Arizona has never reached a Rose Bowl game in the history of its football program.
With the hiring of Rich Rodriguez as its new head football coach, news confirmed by athletic director Greg Byrne via Twitter, the Wildcats get a leader who at least knows what it takes to reach a Bowl Championship Series contest.
The 48-year-old former West Virginia and Michigan head coach, who currently works as a college football analyst for CBS, has become more known for his three-year, 15-22 tumultuous tenure in Ann Arbor than the stellar 60-26 mark he recorded in seven seasons in Morgantown. It was in his final three campaigns with the Mountaineers that he led his alma mater to top 12 finishes and two BCS bowl games, where WVU defeated Georgia and Oklahoma, both champions of their leagues. And if it wasn't for a Paul Rhoads-led Pitt defense in 2007, he would have played for a national championship.
There were a variety of reasons why things didn't work out in Ann Arbor, but there are many reasons why a marriage with Arizona could work for both parties. Let's take a closer look at this hire...
It's a basketball school. And it's not Michigan.
ICONRich Rodriguez went 75-48 in 10 years as head coach at West Virginia and Michigan.
Although Arizona fans yearn for the school's first-ever trip to Pasadena, they're always comforted by the fact that basketball season will always arrive to soften the blow if their football team has a down year. Meanwhile, at Michigan, fans clamor for Big Ten titles and national championships every season. Just working in an environment where the expectations are different will allow Rodriguez to smoothly transition into his new gig after the disappointing tenure in Ann Arbor.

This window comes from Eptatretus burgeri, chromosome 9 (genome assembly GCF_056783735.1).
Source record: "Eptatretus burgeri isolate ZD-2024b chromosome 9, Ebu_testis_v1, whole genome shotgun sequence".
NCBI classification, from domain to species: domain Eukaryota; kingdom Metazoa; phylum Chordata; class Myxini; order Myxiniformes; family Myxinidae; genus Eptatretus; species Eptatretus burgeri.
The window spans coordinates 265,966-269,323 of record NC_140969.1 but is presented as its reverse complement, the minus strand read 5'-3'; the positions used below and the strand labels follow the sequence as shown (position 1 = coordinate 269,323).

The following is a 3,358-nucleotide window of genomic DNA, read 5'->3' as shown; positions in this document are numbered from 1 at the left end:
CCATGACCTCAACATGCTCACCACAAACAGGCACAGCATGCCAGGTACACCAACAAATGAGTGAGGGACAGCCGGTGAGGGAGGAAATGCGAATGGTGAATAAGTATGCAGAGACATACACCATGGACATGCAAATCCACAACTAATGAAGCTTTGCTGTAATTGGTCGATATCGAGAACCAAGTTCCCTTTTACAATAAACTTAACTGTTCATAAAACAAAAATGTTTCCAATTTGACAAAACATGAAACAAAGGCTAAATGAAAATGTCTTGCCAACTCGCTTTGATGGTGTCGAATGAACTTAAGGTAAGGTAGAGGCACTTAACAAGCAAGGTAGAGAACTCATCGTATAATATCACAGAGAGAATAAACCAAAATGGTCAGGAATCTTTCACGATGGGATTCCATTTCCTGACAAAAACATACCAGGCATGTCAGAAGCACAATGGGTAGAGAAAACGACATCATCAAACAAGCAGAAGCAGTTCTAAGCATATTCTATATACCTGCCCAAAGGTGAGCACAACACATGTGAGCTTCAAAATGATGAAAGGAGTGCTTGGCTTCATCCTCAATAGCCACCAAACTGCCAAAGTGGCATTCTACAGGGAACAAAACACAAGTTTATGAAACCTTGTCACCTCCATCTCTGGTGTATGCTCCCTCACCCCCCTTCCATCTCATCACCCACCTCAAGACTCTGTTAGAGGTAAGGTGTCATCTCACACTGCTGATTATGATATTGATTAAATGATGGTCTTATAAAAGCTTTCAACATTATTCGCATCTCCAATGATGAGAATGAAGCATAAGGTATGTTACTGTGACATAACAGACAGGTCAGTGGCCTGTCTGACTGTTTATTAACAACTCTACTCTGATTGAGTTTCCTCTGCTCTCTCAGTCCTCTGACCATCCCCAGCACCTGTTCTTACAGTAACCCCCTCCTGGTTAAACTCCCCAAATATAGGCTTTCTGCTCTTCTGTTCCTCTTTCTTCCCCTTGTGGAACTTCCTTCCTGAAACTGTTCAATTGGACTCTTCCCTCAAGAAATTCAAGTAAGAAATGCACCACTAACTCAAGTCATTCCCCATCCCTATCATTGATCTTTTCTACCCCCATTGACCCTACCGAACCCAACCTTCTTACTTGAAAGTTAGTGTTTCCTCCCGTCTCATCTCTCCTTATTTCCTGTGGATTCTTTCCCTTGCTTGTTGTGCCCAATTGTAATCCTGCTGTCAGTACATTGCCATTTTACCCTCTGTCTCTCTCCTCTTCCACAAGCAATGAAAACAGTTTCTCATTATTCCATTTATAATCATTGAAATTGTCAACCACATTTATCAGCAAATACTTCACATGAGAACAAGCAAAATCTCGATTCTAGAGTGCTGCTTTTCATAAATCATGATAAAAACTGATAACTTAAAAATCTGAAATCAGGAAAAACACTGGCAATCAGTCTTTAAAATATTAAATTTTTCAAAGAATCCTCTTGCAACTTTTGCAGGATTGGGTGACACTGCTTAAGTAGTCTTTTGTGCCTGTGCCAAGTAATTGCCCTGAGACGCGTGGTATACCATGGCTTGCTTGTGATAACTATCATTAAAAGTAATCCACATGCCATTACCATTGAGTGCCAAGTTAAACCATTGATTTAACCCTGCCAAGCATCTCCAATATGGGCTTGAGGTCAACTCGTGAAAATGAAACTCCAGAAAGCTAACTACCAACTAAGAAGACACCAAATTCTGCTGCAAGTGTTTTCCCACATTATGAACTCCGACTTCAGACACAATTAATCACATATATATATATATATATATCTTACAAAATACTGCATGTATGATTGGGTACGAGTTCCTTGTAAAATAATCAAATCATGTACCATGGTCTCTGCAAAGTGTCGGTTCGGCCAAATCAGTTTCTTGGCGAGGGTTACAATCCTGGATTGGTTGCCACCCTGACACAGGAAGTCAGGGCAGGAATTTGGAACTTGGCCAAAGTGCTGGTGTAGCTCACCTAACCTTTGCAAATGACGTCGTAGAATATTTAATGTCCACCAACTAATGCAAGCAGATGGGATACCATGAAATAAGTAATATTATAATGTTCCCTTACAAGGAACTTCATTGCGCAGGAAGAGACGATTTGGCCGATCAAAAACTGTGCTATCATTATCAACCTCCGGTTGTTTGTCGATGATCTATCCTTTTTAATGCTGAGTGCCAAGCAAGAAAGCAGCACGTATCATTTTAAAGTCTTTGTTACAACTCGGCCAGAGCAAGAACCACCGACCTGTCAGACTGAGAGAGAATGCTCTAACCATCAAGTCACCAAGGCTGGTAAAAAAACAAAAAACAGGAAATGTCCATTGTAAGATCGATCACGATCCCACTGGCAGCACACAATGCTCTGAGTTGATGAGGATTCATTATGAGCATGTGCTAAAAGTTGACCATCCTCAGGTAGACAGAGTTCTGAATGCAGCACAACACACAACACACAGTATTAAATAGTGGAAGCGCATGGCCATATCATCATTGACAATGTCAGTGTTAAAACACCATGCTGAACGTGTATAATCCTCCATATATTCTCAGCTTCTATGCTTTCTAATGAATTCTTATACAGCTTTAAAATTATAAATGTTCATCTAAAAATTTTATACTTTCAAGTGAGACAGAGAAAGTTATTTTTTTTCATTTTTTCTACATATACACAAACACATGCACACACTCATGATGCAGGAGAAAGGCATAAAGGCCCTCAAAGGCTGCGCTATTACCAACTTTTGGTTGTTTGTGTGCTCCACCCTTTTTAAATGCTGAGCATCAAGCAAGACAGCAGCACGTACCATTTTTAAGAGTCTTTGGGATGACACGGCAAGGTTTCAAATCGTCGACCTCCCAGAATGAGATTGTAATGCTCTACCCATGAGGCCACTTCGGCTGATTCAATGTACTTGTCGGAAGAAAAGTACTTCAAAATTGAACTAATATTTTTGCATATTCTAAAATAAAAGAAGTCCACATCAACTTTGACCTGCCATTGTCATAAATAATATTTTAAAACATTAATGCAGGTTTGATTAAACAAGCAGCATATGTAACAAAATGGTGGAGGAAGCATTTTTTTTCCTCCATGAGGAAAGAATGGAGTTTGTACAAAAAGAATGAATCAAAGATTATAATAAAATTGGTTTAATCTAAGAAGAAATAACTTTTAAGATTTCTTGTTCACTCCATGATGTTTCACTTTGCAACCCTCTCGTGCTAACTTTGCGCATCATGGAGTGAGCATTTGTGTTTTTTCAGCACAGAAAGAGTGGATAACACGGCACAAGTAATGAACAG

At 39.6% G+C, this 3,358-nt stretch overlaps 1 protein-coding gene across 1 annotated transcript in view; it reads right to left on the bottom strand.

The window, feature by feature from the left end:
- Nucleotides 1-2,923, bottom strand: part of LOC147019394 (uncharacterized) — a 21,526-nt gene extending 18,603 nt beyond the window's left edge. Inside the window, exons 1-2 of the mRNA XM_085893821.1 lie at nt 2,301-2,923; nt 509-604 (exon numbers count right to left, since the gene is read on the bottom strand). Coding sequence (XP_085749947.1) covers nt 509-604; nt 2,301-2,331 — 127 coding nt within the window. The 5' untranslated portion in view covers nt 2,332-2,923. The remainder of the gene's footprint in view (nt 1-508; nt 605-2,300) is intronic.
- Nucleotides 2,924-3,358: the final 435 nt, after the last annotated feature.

Byrne certainly expects grand results -- and so does Rodriguez -- but the expectations are more reasonable in Tucson than they were at Rich Rod's last stop. Oh, and he doesn't have to worry about being a "Michigan Man." Is there even such a thing as an "Arizona Man?"
He already has a quarterback in place to run his system.
One of the biggest reasons for his rough tenure at Michigan was the fact that Rodriguez didn't have the right quarterback to run his offense until Denard Robinson broke out with his fantastic 2010 season. But it wasn't enough in the eyes of Wolverines AD David Brandon for Rodriguez to save his job. Although Arizona will lose star Nick Foles after this season, Rodriguez will inherit dual-threat quarterback Matt Scott, who has the skills to run the spread offense Rodriguez will employ in Tucson. It's the same scheme that was successful during his time running Clemson's offense, as West Virginia's head coach and in his final season with Michigan.
Scott, who will be a senior in 2012, played well in relief of Foles last fall before redshirting this season. He should be able to serve as the bridge to the next signal-caller of Rodriguez's offense, but it will be essential for Rodriguez to stock up on quarterback depth in this upcoming recruitig cycle. With Byrne dismissing Mike Stoop and hiring Rodriguez now, it will help the program on the recruiting trail moving forward.
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